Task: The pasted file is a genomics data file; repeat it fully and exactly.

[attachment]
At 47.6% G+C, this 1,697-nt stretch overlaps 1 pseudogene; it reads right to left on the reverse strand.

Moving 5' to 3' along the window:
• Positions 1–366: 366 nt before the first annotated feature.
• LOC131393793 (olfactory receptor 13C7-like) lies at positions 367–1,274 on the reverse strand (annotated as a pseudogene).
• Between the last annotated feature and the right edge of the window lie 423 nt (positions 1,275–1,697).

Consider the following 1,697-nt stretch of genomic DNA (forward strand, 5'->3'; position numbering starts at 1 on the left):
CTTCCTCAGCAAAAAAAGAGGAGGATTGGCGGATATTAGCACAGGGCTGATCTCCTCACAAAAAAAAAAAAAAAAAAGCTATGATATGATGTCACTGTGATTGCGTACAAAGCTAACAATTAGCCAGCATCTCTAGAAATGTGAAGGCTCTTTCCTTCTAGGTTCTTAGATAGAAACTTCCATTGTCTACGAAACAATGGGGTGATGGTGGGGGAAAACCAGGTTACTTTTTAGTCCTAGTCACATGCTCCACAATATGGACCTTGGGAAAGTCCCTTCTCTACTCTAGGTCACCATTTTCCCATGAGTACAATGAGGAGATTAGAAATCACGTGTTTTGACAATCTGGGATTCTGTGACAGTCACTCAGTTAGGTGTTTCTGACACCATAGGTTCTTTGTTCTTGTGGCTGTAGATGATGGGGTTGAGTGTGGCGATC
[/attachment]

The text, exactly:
At 47.6% G+C, this 1,697-nt stretch overlaps 1 pseudogene; it reads right to left on the reverse strand.

Moving 5' to 3' along the window:
• Positions 1–366: 366 nt before the first annotated feature.
• LOC131393793 (olfactory receptor 13C7-like) lies at positions 367–1,274 on the reverse strand (annotated as a pseudogene).
• Between the last annotated feature and the right edge of the window lie 423 nt (positions 1,275–1,697).

Consider the following 1,697-nt stretch of genomic DNA (forward strand, 5'->3'; position numbering starts at 1 on the left):
CTTCCTCAGCAAAAAAAGAGGAGGATTGGCGGATATTAGCACAGGGCTGATCTCCTCACAAAAAAAAAAAAAAAAAAGCTATGATATGATGTCACTGTGATTGCGTACAAAGCTAACAATTAGCCAGCATCTCTAGAAATGTGAAGGCTCTTTCCTTCTAGGTTCTTAGATAGAAACTTCCATTGTCTACGAAACAATGGGGTGATGGTGGGGGAAAACCAGGTTACTTTTTAGTCCTAGTCACATGCTCCACAATATGGACCTTGGGAAAGTCCCTTCTCTACTCTAGGTCACCATTTTCCCATGAGTACAATGAGGAGATTAGAAATCACGTGTTTTGACAATCTGGGATTCTGTGACAGTCACTCAGTTAGGTGTTTCTGACACCATAGGTTCTTTGTTCTTGTGGCTGTAGATGATGGGGTTGAGTGTGGCGATC